Presidential Performance by Party – Income
Ken Houghton calls attention to this Dani Rodrik post:
When a Republican president is in power, people at the top of the income distribution experience much larger real income gains than those at the bottom–a difference of 1.5 percent per year going from the bottom to the top quintile in the income distribution. The situation is reversed when a Democrat is in power: those who benefit the most are the lower income groups. If you are in the bottom quintile, the difference between having a Democratic or a Republican president in office is an income gain (or loss) of more than 2 percent per year! Strikingly, compared to Republicans, Democratic presidents generate higher income gains for all income groups (although the difference is statistically significant only for lower income groups).
None of this should come as a surprise to anyone who has been following my series of posts on Presidential Performance.
And to answer the point that comes up in comments over and over… yes, there’s a reason why Party matters. Party affiliation is not some random event. There’s a reason why most candidates who are affiliated with one Party aren’t affiliated with the other Party, and it has to do with Party values. Democrats favor one set of principles, Republicans another. Sometimes core values change, but most of the core values that affect economics do not. Among the core differences that have remained more or less constant for a very long time are: views on regulation, views on externalities, focus on big business versus the little guy, views on taxes. Each of these things are issues that Republicans tell us affect economic growth. Well, guess what – they’re right.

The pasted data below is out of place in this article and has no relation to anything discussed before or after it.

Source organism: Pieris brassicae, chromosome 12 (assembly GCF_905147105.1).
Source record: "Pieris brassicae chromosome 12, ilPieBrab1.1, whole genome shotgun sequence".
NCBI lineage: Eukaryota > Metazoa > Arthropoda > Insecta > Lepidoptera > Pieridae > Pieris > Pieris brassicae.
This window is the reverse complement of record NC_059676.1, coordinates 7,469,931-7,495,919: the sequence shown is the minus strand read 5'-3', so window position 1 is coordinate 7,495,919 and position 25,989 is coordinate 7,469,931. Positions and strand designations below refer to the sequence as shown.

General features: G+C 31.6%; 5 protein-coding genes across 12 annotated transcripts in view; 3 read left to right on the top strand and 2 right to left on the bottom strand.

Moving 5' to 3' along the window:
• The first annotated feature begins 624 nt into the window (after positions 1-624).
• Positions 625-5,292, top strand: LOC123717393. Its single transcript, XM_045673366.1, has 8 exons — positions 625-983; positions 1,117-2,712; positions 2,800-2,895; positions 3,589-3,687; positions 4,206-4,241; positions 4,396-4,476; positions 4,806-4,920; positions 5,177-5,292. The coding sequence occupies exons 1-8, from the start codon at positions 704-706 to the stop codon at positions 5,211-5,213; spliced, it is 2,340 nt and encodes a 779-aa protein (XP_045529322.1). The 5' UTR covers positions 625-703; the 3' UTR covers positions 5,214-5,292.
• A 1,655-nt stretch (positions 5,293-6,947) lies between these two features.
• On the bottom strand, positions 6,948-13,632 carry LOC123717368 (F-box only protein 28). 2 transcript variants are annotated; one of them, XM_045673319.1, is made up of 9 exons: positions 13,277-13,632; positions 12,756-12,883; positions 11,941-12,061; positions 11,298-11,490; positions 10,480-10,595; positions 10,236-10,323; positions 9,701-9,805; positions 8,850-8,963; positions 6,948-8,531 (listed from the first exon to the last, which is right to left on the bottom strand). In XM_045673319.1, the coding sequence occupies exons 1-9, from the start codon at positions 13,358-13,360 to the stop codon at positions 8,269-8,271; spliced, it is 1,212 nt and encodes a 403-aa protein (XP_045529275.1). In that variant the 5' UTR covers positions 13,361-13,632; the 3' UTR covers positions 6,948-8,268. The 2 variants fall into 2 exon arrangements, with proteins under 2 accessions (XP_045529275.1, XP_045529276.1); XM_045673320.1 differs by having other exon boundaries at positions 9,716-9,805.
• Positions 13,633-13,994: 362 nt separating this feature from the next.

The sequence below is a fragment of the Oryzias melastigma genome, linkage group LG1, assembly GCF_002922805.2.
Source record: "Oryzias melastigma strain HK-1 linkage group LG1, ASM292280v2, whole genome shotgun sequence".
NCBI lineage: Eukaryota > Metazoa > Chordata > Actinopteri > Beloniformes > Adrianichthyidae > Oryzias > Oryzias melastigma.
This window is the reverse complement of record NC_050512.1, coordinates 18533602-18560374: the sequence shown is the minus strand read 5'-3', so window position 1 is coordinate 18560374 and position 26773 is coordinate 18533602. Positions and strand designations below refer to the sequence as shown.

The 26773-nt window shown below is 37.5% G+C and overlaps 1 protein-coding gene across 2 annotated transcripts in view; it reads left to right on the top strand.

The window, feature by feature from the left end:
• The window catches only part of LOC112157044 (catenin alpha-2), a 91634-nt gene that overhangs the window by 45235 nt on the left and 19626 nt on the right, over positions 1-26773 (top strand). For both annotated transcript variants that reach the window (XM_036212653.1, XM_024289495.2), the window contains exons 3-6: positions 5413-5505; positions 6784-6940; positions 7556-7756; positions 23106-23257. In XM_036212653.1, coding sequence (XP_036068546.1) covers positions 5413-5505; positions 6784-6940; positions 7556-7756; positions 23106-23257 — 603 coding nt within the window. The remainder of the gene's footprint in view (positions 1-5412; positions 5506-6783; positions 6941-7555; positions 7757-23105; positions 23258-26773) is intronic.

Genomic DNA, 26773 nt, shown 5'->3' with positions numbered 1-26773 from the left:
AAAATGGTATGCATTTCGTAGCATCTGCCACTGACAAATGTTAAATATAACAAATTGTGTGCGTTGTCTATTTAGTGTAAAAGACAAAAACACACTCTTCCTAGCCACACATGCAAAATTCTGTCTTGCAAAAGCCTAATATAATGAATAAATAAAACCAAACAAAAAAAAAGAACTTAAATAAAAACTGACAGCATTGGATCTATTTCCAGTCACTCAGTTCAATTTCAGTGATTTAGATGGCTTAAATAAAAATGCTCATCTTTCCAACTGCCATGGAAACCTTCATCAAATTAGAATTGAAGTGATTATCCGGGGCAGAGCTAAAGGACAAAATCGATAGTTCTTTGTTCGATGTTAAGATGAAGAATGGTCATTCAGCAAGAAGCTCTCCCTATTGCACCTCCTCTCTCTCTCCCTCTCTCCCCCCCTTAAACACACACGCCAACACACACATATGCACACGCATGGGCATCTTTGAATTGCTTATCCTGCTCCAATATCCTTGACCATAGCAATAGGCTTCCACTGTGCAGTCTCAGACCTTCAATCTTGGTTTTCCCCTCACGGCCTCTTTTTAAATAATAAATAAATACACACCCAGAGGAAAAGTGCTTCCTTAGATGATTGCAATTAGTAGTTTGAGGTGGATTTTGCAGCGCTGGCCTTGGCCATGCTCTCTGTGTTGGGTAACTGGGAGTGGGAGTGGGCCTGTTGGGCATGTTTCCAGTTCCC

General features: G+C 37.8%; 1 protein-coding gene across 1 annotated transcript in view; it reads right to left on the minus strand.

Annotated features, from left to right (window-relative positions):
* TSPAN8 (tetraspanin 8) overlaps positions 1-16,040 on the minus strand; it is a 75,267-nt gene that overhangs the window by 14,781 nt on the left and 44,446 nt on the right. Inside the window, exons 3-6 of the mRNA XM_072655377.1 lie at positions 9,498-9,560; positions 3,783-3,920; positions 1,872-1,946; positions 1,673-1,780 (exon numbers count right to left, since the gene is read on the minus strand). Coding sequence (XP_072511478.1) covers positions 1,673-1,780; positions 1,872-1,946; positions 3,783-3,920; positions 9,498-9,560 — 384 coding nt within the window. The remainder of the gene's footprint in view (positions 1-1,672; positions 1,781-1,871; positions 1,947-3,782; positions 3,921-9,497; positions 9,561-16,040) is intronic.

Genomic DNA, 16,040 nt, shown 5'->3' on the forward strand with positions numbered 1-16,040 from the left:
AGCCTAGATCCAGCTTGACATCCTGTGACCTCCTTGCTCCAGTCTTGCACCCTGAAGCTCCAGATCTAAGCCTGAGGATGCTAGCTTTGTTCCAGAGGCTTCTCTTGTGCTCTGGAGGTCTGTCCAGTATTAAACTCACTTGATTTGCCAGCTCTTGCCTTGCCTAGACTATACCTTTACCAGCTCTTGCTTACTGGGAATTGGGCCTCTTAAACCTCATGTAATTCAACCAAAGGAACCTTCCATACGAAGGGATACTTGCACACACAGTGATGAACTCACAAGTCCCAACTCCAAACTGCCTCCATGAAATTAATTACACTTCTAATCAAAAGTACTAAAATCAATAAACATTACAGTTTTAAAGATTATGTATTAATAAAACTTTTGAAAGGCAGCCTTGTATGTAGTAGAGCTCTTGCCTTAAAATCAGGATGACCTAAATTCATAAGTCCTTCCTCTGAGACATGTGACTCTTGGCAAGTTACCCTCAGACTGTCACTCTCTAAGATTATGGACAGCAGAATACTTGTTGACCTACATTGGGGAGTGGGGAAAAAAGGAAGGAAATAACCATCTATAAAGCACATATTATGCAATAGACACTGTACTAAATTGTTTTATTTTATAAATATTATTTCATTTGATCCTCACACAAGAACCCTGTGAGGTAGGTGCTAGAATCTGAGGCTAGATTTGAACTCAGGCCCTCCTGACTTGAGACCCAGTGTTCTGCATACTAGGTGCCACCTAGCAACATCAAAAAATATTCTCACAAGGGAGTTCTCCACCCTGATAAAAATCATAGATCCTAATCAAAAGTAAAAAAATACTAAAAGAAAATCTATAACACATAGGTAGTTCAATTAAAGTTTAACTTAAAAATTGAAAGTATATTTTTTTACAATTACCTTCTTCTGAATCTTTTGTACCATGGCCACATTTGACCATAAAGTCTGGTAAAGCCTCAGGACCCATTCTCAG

Update… I left out a key detail. The findings Rodrik quotes are from an upcoming book by Larry Bartels.
Correction… the link I had to Dani Rodrik’s post was wrong, and has been corrected. Apologies.